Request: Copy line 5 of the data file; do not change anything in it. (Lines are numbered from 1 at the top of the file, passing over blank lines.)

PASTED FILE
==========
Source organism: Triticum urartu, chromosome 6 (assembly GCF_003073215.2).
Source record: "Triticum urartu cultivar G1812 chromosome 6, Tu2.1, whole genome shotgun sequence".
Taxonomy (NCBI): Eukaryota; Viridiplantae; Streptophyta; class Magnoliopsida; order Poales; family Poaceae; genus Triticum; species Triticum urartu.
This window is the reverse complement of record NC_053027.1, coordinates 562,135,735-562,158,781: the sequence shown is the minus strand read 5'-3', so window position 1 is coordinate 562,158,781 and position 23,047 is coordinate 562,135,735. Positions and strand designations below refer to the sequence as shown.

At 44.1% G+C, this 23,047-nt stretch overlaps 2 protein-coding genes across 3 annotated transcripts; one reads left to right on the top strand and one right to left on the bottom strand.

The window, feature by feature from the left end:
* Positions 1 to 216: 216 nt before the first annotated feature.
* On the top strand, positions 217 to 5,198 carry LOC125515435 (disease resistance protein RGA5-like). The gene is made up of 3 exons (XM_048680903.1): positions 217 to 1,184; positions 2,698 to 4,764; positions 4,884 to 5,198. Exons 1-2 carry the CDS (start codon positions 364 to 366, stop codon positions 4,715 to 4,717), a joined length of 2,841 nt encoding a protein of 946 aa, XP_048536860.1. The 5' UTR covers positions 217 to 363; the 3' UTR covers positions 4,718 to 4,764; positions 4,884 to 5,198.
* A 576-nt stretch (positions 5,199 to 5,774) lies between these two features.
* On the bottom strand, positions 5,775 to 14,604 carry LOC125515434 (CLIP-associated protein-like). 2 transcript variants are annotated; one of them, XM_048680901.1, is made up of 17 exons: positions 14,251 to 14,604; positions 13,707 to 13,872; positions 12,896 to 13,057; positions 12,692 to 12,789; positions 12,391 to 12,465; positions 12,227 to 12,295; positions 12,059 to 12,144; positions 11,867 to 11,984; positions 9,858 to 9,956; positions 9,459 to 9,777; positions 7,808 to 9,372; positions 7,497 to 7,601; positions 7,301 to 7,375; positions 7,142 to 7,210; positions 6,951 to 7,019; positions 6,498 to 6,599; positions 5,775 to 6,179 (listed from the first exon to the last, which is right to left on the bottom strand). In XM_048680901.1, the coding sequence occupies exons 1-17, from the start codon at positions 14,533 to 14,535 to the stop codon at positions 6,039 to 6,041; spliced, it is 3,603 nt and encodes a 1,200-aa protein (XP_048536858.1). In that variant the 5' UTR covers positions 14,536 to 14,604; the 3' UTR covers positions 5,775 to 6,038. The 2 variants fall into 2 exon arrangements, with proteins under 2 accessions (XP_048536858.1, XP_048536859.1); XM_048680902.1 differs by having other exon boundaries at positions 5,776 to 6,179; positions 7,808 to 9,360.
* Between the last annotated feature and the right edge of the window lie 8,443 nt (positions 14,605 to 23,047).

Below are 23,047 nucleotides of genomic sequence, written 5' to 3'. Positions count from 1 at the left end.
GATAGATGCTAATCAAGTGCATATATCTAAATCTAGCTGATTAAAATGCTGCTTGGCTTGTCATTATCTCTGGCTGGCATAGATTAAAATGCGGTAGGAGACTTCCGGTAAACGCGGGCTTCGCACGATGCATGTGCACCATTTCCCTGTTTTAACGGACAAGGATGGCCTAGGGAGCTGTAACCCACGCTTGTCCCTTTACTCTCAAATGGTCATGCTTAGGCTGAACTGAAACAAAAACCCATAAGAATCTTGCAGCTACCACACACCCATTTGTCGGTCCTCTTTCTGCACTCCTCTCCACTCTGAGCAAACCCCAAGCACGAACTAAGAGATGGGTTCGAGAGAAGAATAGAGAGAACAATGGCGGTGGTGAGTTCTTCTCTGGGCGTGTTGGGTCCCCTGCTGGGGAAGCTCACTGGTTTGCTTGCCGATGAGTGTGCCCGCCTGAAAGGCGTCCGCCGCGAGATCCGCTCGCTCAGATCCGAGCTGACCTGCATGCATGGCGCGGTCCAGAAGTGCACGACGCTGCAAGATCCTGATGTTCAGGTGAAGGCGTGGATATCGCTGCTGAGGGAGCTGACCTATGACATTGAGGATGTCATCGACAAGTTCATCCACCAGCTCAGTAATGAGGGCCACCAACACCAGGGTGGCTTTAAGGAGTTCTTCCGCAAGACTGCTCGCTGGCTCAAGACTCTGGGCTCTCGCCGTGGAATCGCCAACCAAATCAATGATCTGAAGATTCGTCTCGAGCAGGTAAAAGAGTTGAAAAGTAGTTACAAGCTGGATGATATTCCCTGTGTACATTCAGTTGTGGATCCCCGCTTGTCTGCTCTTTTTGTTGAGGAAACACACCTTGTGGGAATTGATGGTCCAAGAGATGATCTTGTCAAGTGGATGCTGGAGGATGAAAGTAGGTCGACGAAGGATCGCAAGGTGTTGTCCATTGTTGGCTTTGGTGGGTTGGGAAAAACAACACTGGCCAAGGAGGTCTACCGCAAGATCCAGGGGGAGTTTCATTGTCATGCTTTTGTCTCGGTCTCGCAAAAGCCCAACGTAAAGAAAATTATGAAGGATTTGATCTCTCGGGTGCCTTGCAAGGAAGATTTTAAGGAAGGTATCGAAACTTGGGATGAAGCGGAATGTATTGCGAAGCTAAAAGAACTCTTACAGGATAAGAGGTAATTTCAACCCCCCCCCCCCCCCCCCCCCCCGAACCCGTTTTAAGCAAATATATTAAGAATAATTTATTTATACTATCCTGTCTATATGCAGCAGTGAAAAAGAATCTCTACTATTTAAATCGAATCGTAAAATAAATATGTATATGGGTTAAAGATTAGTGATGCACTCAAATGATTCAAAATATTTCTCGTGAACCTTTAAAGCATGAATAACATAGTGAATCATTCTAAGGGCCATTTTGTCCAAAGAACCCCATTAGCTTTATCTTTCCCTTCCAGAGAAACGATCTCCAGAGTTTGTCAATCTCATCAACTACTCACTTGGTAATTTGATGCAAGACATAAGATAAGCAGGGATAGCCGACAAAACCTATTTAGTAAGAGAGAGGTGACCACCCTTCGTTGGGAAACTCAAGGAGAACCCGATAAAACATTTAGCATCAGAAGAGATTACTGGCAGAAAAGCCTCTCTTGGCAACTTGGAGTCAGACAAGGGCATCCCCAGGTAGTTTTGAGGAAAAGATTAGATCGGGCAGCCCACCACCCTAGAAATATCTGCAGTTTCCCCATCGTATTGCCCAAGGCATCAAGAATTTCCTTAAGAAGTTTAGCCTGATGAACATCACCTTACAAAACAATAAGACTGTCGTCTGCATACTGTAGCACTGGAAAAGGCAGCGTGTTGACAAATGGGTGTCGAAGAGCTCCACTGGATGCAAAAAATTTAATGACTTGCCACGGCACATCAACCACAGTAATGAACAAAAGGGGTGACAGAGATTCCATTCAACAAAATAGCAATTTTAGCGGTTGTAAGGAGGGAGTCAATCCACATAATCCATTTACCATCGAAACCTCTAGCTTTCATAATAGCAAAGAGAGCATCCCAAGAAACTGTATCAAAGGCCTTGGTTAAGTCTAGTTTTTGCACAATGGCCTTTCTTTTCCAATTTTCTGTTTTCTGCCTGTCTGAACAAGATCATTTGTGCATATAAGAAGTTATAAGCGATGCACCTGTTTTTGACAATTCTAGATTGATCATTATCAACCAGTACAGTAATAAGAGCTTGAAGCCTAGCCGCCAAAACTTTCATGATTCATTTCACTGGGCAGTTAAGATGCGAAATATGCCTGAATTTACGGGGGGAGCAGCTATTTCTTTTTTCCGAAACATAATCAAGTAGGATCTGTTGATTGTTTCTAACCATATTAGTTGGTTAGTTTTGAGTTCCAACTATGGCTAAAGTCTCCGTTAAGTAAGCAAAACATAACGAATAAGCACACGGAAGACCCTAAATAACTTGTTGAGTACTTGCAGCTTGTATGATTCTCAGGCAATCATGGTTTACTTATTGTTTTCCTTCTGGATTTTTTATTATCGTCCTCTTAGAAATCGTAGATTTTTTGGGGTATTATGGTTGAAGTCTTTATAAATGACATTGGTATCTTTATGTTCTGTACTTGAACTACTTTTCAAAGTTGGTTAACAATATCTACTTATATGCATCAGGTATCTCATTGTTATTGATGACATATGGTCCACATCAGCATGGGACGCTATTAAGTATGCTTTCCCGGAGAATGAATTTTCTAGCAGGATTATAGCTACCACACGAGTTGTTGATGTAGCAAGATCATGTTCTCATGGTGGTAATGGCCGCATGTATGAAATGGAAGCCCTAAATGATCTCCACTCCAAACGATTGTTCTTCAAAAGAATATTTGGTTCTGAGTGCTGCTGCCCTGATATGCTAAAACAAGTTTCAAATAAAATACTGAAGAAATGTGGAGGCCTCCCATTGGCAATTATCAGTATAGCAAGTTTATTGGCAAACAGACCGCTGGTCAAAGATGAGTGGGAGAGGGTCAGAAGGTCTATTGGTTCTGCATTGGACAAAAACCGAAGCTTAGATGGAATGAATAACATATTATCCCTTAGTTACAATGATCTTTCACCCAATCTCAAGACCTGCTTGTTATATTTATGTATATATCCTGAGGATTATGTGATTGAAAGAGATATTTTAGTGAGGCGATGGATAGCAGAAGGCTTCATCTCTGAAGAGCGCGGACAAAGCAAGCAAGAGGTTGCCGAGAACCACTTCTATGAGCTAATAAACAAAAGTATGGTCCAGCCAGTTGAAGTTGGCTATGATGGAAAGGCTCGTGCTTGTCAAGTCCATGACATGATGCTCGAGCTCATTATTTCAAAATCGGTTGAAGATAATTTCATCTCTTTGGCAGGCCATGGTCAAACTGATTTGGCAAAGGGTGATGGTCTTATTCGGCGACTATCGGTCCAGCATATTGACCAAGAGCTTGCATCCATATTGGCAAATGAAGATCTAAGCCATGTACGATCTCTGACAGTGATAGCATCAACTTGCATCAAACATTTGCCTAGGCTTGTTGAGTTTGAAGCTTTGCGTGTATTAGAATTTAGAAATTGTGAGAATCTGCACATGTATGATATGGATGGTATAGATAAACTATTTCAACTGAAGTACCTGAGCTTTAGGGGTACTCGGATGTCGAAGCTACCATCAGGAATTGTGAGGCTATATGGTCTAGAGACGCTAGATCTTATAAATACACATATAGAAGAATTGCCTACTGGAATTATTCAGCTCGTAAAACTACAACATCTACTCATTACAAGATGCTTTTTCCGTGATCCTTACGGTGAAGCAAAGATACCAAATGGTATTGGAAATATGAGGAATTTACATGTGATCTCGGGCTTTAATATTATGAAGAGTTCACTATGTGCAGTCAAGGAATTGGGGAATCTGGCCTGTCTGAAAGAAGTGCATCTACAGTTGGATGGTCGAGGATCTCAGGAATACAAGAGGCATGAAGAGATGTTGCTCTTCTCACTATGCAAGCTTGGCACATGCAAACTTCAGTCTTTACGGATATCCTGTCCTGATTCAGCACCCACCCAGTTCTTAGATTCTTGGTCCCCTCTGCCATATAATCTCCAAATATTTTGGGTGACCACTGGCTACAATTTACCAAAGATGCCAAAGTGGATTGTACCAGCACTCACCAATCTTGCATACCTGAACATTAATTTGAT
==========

At 44.1% G+C, this 23,047-nt stretch overlaps 2 protein-coding genes across 3 annotated transcripts; one reads left to right on the top strand and one right to left on the bottom strand.